To raise the structure, I used my largest hydraulic bottle jack, a 12 ton jack. This was probably overkill... my 6 ton jack would have done the job. I like the larger jack because it has a wider base and a wider top pad, so it is more stable.

I also used a piece of ¼ inch steel plate under the lifting post. This spreads the lifting force over the entire end of the post and prevents the top pad from sinking into the wood fibers.

Hydraulic bottle jack used to lift wall.

With the jack and post positioned in a stable manner, I cranked on the jack a couple of times while watching the point where the bottom plate met the concrete block foundation wall. If the lifting was working properly, I would see a gap form between the cement blocks and the wood above it.

And that gap appeared just as I expected. I could push on this part of the garage wall and move it back and forth, which told me that the structure had been raised free of the foundation.

To gain access to the damaged studs, I pried the plywood siding/sheathing away from the framing.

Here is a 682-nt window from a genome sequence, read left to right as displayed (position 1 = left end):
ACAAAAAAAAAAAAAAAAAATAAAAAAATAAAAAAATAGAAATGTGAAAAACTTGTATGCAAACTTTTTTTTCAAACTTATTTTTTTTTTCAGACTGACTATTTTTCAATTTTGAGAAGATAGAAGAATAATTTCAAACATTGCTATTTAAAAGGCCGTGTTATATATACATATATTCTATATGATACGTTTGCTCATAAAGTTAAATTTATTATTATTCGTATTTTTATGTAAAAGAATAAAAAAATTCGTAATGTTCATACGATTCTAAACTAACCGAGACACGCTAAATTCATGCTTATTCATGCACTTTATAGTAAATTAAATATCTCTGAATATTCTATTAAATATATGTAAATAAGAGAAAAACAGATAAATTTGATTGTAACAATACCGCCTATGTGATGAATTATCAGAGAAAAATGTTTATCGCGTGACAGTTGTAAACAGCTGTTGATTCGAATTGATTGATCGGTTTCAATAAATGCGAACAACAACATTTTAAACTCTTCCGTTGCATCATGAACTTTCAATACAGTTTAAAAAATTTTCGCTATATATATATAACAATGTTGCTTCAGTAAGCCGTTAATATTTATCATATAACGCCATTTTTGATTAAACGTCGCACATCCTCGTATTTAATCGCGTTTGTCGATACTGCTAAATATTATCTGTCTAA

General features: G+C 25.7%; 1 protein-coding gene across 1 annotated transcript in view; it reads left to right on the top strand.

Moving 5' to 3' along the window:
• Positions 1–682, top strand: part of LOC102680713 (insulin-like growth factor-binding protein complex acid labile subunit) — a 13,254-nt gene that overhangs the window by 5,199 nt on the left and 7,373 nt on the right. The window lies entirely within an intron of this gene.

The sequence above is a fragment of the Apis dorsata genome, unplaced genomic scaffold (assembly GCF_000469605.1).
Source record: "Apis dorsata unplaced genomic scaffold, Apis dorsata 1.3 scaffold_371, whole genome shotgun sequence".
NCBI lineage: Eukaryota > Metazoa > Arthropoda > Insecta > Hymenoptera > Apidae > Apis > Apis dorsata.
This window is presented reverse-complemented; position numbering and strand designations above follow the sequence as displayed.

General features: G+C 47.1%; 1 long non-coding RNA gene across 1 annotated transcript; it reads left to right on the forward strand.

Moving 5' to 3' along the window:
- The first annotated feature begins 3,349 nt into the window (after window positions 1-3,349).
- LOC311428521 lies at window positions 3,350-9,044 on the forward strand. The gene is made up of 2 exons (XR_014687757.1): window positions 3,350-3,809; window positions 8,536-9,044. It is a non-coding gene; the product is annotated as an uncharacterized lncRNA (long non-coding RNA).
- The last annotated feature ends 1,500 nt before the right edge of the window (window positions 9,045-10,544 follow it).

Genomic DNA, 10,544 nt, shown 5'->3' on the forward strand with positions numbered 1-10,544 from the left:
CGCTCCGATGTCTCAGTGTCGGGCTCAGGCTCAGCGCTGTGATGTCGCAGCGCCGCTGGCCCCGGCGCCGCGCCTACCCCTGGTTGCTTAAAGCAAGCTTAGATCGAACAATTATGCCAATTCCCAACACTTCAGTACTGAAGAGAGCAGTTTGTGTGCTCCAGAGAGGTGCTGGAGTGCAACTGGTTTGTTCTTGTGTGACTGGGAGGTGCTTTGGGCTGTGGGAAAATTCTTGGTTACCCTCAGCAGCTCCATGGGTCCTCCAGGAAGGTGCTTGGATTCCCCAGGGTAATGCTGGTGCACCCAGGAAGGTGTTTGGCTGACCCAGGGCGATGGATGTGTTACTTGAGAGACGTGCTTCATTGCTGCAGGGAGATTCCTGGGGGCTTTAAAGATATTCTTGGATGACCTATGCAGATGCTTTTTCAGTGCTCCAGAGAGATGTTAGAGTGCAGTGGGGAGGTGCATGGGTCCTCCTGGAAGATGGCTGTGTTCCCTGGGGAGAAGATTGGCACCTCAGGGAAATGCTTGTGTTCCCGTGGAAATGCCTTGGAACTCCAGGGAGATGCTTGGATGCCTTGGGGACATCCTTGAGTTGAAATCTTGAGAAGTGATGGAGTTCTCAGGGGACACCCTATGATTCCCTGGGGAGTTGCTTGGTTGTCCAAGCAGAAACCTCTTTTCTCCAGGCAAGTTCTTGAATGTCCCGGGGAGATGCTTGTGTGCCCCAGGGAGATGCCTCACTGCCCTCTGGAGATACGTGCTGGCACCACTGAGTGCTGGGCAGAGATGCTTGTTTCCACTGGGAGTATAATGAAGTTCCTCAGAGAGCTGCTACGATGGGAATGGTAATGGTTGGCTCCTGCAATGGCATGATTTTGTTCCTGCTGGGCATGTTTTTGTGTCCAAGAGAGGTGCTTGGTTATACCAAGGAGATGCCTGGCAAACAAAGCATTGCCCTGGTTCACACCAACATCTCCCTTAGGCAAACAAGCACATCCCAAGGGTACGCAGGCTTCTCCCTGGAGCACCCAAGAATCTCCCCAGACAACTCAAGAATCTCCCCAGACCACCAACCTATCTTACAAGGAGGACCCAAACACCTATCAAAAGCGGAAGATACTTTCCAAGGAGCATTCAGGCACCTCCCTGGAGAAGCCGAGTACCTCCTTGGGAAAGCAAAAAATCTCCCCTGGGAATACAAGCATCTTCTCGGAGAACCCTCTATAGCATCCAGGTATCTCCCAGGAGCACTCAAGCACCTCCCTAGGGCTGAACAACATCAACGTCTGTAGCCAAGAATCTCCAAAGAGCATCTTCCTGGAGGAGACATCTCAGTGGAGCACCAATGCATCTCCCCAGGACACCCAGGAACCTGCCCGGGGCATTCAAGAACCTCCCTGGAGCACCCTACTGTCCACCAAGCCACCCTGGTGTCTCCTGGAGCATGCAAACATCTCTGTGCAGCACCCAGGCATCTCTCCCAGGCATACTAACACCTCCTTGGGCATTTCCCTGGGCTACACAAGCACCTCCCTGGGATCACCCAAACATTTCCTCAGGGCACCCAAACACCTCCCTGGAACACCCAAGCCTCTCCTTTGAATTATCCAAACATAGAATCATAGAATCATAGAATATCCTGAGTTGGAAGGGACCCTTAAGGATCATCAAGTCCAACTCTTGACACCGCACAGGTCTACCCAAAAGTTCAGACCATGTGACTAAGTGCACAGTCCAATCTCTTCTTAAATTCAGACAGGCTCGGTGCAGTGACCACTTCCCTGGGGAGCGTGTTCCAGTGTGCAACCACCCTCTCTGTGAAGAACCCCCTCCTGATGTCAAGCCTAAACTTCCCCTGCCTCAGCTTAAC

Looking behind the plywood siding:

Some of the siding nails pulled through the wood and stayed in the framing. I removed all the nails that I could find.


I used my reciprocating saw to cut the nails that held each damaged stud to the split bottom plate.


I completely removed the bottom plate so I could inspect the area.


I applied some urethane glue to the split parts of the bottom plate and re-assembled it around the anchor bolts. I clamped the board in two places.

Then I drove in some deck screws on a low angle, to hold the two pieces together. I pre-drilled these holes with a countersink bit, which makes driving the screws much easier.


From the outside, I drove some 3" deck screws into the split studs, to force the two "legs" back together.

Wherever possible I applied some urethane glue to the split wood.

One warning about screwing and/or gluing split wood back together: It's important to make sure there are no small chunks of wood or debris between the sections being fastened back together, or they will interfere with the proper fit of the broken pieces.


After all the studs were repaired, I slowly lowered the hydraulic jack. While lowering, I held the studs in the proper alignment with the bottom plate. 


I fastened the studs to the bottom plate, using 3" deck screws and 10d nails.

I also re-installed the washers and nuts on the anchor bolts.